Countdown to Compliance: The real cost of Dodd Frank 1073
By: Mike Rockouski and Mark Hill
September 18, 2013
In a matter of weeks, financial institutions in the U.S. will have to comply with a new federal law on remittance transfers that could pose significant risks.
Part of the complex Dodd-Frank Act, Regulation E kicks in on October 28 and affects consumer-initiated, international electronic funds transfers, also known as remittances.
Regulation E requires remittance transfer providers to make certain disclosures to consumers making payments to recipients overseas.
But while the goal of the new rule is to protect consumers, ultimately it will cost consumers by driving up the price of remittance services, an industry in the U.S. that in 2010 saw more than $37 billion worth of in-cash and in-kind transfers made to foreign households. Certain financial institutions might not be able to afford the new compliance costs of Regulation E, and elect to get out of the funds transfer business altogether, providing less choice for consumers.
Under Regulation E, financial institutions will be required to provide a pre-payment disclosure outlining the total cost of sending the transfer, including service fees, the exchange rate and the amount of money the recipient will receive.
In addition, the new rule creates error resolution and cancellation rights for senders of remittance payments. It also includes a safe harbor clause based on 100 or fewer transfers in the previous or current year.
To ensure compliance, financial institutions must ensure they have the systems in place to give the pre-payment disclosure information to the sender, process the approval, and time the 30-minute cancellation period before the final disclosure is received.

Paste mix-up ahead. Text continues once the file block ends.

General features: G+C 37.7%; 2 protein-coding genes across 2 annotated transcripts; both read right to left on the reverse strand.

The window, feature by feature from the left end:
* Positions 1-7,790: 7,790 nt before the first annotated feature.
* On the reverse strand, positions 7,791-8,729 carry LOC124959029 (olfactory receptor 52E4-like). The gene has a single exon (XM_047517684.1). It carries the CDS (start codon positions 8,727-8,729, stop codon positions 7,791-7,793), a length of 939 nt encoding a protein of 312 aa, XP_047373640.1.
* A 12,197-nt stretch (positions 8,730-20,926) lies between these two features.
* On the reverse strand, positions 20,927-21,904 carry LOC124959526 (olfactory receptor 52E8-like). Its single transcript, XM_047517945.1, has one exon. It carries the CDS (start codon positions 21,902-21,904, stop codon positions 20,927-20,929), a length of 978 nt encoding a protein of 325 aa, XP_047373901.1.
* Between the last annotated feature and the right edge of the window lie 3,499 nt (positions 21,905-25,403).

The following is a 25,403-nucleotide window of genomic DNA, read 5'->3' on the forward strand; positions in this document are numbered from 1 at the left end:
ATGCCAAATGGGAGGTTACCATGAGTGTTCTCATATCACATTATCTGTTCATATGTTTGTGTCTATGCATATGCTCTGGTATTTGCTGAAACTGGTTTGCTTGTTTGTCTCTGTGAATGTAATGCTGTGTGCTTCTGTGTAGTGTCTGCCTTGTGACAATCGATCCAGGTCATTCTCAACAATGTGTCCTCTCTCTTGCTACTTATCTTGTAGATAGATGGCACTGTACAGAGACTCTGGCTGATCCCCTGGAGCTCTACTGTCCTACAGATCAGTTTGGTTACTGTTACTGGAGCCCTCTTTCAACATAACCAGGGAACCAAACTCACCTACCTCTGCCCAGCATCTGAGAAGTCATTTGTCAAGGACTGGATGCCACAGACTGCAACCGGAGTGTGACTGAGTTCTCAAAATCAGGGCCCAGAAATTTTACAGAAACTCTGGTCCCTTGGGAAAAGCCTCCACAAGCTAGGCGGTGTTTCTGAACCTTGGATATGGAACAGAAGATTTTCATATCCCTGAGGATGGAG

Some of the larger banks will be able to comply with Regulation E by processing the pre- and post- payment disclosures in house, but other financial institutions will have to absorb the costs of compliance. Those costs will be passed onto the consumer, who when faced with higher fees for a remittance transfer, will likely start considering other methods of sending a payment overseas. This could in turn, lead to a slowdown in consumer-originated payments in the U.S.
Some members of the banking industry worry the new rule will result in non-banks, which are generally U.S. based, to become preferable to banks for customers making transfer transactions. But everyone who wants to continue processing international transfers has to follow the rules.
In response to criticism in the early drafting stages of Regulation E, the U.S. Consumer Financial Protection Bureau has already tweaked some aspects of the rules to make it less onerous, including a requirement for financial institutions to disclose the amount of foreign taxes in the recipient’s country.
Still, the newly amended changes might prove to be too much of a headache for some financial institutions, some of which are debating whether to continue processing international wire transfers or at least stay within the limits of the safe harbor clause.
Although corporates are likely not think¬ing much about Dodd-Frank 1073, the law could have an impact in the future. During a payments conference last year, Richard M. Fraher, vice president and counsel to the RPO, Federal Reserve Bank of Atlanta, implied that banks’ corporate customers will likely begin to demand more detailed disclosures.